Five ways to teach your children better money habits

Teaching your children about money is an important part of being a parent. They start to learn about money from an early age, whether you teach them or not. And if you leave it to chance, they could end up getting off to a bad start with money.

So, how can you make sure they learn good money habits at an early age?

In this article, we’ll share five ways to teach your children better money habits.

  • Explain wants vs needs

Explain the difference between essential things versus nice-to-haves. This will help them understand the fact that you have to prioritise what you spend your money on, ensuring you keep enough for the necessities of life. Quiz them every so often to check their understanding. After a while, they’ll understand why we need to buy the most important things first.

  • Teach them how money works

Give your children a basic understanding of the fundamental money systems that we live with as adults. This will prepare them with the skills they will need to use when they grow up. Teach them about topics such as compound interest, how the banking system works, and methods for building a strong credit history. One day, they’ll look back and be grateful for the early training you gave them.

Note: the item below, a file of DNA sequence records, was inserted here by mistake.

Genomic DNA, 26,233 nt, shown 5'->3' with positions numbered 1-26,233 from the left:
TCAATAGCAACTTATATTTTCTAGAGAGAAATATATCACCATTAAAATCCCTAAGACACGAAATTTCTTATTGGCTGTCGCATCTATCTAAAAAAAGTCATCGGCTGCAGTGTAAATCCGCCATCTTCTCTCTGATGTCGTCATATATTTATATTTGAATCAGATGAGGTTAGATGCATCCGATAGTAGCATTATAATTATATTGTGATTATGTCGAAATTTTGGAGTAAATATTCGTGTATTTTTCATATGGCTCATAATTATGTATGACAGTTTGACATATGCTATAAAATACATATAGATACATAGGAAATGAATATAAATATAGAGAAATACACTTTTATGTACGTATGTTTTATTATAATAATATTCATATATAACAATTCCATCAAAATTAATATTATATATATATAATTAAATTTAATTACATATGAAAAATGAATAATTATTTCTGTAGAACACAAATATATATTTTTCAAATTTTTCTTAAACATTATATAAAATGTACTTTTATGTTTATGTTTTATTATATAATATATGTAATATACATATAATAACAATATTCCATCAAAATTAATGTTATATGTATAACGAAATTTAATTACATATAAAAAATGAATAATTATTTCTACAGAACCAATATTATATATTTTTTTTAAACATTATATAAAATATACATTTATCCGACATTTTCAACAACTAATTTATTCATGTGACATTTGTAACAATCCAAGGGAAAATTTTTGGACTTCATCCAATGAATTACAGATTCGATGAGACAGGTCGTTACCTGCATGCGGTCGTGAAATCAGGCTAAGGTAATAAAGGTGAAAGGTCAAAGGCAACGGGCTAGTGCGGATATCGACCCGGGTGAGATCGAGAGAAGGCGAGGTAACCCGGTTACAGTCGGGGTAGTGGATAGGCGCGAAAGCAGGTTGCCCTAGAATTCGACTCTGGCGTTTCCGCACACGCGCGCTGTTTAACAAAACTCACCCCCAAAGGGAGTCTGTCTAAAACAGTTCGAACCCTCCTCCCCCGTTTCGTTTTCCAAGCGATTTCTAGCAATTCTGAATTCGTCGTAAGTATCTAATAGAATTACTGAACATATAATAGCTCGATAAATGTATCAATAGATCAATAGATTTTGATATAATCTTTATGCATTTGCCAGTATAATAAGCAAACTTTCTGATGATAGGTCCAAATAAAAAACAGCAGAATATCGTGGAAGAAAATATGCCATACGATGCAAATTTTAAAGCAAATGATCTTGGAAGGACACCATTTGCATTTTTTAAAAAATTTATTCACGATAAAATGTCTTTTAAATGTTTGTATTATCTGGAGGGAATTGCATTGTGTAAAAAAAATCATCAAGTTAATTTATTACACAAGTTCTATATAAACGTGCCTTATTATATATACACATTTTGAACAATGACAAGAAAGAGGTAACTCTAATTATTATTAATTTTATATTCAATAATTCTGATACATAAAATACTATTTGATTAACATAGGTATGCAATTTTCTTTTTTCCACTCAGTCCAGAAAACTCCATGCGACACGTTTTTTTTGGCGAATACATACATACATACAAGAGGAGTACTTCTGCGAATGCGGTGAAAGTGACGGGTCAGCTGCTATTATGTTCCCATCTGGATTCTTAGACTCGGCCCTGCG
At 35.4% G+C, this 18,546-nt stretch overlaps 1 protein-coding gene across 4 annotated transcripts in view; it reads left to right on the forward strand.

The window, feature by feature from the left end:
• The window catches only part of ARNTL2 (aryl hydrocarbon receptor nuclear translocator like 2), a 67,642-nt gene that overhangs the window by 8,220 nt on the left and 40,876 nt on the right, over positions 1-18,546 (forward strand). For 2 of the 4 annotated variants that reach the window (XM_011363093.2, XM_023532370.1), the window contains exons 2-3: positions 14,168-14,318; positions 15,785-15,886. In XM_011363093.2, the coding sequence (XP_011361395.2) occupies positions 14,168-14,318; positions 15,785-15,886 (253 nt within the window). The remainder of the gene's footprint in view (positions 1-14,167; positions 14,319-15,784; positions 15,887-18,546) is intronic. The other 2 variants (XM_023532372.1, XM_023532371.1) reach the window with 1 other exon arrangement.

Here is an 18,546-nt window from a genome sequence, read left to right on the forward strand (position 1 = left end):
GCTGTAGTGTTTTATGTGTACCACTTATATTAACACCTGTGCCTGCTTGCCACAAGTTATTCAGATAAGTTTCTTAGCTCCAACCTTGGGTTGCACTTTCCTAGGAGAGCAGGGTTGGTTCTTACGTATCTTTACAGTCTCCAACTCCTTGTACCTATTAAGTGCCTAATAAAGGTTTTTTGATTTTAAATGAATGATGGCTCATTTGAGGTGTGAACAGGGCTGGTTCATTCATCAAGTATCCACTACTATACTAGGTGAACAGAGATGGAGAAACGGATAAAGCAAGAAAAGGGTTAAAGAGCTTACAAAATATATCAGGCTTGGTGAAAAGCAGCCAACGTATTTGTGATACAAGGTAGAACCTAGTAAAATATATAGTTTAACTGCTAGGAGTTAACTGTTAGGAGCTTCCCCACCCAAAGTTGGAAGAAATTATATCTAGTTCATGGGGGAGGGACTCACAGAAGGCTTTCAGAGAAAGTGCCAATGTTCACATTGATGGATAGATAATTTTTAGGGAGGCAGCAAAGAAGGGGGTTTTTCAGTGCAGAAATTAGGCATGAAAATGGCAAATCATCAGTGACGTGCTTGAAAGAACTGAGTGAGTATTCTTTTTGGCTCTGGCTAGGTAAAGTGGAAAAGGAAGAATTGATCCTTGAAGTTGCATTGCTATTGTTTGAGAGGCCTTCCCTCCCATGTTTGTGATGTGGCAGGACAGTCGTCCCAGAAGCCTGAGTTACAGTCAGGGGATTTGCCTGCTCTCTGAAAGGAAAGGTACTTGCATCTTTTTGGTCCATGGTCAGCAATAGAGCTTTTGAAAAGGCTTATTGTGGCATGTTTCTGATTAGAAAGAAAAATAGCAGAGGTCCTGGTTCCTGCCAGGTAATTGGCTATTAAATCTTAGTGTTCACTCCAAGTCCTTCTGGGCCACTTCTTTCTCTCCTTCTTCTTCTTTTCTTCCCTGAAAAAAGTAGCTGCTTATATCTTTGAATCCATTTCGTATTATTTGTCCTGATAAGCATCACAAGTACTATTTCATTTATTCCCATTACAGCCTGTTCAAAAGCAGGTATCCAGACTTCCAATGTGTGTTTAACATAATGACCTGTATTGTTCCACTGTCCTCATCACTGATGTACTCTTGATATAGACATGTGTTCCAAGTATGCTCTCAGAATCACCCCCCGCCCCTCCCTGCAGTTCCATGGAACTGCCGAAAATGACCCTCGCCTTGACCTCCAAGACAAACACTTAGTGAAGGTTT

• Let them earn

Many parents give their children an allowance. Why not use this as an opportunity to teach your kids about earning money? Teaching them about  earning drives home the importance of saving and spending money wisely. Assign your children chores and give them a ‘wage’ based on the level of responsibility. This way, they get pocket money and learn valuable lessons at the same time.

  • Give them somewhere to save

It’s important your children have a dedicated place where they can keep their money safe. It will be easier for them to learn how to save if they actually have somewhere to practise it. Younger children can just use a piggy bank. If your children are older, you can find them a good children’s savings account. The earlier they start saving, the longer they’ll have to get good at it.

  • Set a good example

What are you implicitly teaching your children through your own money habits? The average UK household saved less than 10% of their income in Q4 2022. If your own savings rates are this low, then you should focus on increasing them and trying to set your children a good example. Set up an emergency fund, open up an ISA account, and start contributing towards your pension. It’s natural for children to emulate their parents – so if you want your children to become good savers, start by becoming a better saver yourself.


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